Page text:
April 25, 2019 | Jon Hautamäki


State of Gambling in Finland

Starting Points

There are hundreds of thousands of Finnish online poker and sports betting enthusiasts. The number of gambling sites available in Finland is today counted in at least hundreds, if not thousands. The gambling market is thereby significant in size, approximately at around EUR 400 billion worldwide.

According to Finnish regulation, only the state-owned gambling company Veikkaus Oy has the right to offer gambling services and thereto related marketing in Finland – in other words, a state-controlled monopoly. In the case of gambling, the most important piece of Finnish legislation is the Act on Lotteries, supplemented by governmental decrees. In Finland, gambling is supervised by the National Police Board, by which illegal gambling operators can be ordered to cease their activities at the risk of a fine.

Although, according to the Act on Lotteries, only Veikkaus is allowed to engage in gambling activities within Finland, the Act is not able to directly prohibit foreign companies from offering gambling services in Finland. Foreign gambling companies can technically operate in Finland, and gambling on foreign sites is completely legal for Finnish citizens.

An exception to the state monopoly of Veikkaus is the gambling company Paf, situated in the self-governing province of the Åland Islands. In addition to international operations, Paf has the permission of the Åland Government to organize games in Åland and on the seas. Paf cannot therefore sell or market its games on the continental side of Finland.

Future Outlook for Finnish Regulation

The reform of the Act on Lotteries is in progress. According to the Government’s proposal, gambling providers would in the future be obliged to identify their slot machine customers. Subsequently, gambling on slot machines would practically be possible only through a Veikkaus’ gaming account. The planned restraint would largely exclude foreign tourists from using Finnish slot machines, as Veikkaus could only open an account for people permanently residing in Finland. However, it is intended that the machines would remain playable without a gaming account in Veikkaus’ own gambling halls and casinos. In addition, the proposal also includes amendments to the application of the Act on Money Laundering and the simplifying of licensing procedures. According to the proposal, the Act would enter into force gradually between autumn 2019 and January 2022.

The Ministry of the Interior is also currently conducting a preliminary study on the possible introduction of technical restrictions on access and money transfers. The result of the planned provisions would be that Finnish players could not access or transfer money to foreign gambling sites in the future. Veikkaus’ vice president Velipekka Nummikoski has also confirmed that the company is supporting the blocking of foreign gambling operators and money transactions to certain gambling accounts. Thereby Finland would be regulation-wise moving towards so-called IP-blocking, which effectively would result in Finnish players not being able to access foreign gambling sites.

The Future of the Monopoly

The Government’s proposal to amend the Lottery Act has attracted the attention of the Finnish Competition and Consumer Authority (FCCA). In its statement to the Ministry of the Interior, the FCCA calls for a comprehensive and critical analysis of Veikkaus’ current monopoly position. FCCA requires a thorough analysis of whether the gambling monopoly indeed generates the benefits that justifies the existence of the monopoly. Preventing the disadvantages of gambling is a prerequisite laid down by the European Union for allowing a state-controlled gambling monopoly. However, recent research made by the National Institute for Health and Welfare shows that the recent reforms have not succeeded in preventing the harm and disadvantages caused by gambling.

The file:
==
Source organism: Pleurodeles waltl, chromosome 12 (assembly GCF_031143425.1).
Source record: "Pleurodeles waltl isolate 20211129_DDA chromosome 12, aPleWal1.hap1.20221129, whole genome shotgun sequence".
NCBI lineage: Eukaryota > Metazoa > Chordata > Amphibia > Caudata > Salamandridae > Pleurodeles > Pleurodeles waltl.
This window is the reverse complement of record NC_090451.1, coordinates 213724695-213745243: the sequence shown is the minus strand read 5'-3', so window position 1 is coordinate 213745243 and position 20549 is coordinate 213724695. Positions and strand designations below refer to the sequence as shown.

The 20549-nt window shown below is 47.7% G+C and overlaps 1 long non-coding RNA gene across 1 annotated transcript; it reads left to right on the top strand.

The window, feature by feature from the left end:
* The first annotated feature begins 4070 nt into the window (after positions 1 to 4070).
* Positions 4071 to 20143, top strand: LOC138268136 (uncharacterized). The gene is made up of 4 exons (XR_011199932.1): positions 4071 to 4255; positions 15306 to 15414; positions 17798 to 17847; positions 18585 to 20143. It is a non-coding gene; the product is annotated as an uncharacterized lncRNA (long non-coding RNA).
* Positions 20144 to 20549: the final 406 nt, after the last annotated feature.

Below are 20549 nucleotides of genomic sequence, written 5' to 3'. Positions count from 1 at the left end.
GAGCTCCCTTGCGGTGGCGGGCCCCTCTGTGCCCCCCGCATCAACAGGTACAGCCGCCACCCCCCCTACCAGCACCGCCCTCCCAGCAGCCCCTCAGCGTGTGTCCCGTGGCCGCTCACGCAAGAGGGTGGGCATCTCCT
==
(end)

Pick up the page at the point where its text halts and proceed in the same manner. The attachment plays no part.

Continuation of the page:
Veikkaus has also recently been heavily criticized for its gambling activities and thereto related marketing measures, which have been viewed as promoting gambling in an excessive manner. Also this aspect supports the need to thoroughly analyse the current monopoly-based system and whether there exists sufficient grounds to maintain the monopoly of Veikkaus.

Regarding the regulation-based measures now planned by Finland, namely the plans of IP-blocking gambling sites and restricting of money transfers, said measures and their effectiveness as well as appropriateness in the era of online wallets and cryptocurrencies have especially been questioned by parties active within the gambling sector. An example of this are the statements given by the recently founded Finnish Sports Bettors Association, which heavily oppose the planned regulation.

Furthermore, in light of the development in the other Nordic countries – for example Sweden and Denmark, where the gambling market has been deregulated – the Finnish gambling monopoly can in many ways be considered outdated. In its current form it remains unclear what the benefits and disadvantages of the Finnish gaming monopoly are compared to a deregulated – but still supervised – gambling market, in which gambling companies would operate on a license-base. It however remains to be seen how the Finnish gambling market will evolve during the upcoming years – will Finland continue to be stuck in a gambling rut, or will Finland follow the example of the other Nordic countries and start proactively modernizing the gambling market?

Our Trainee Jere Lehtimäki took part in writing of this article.

25.04.2019 JON

Nordic LawPioneer in Web3 and Fintech law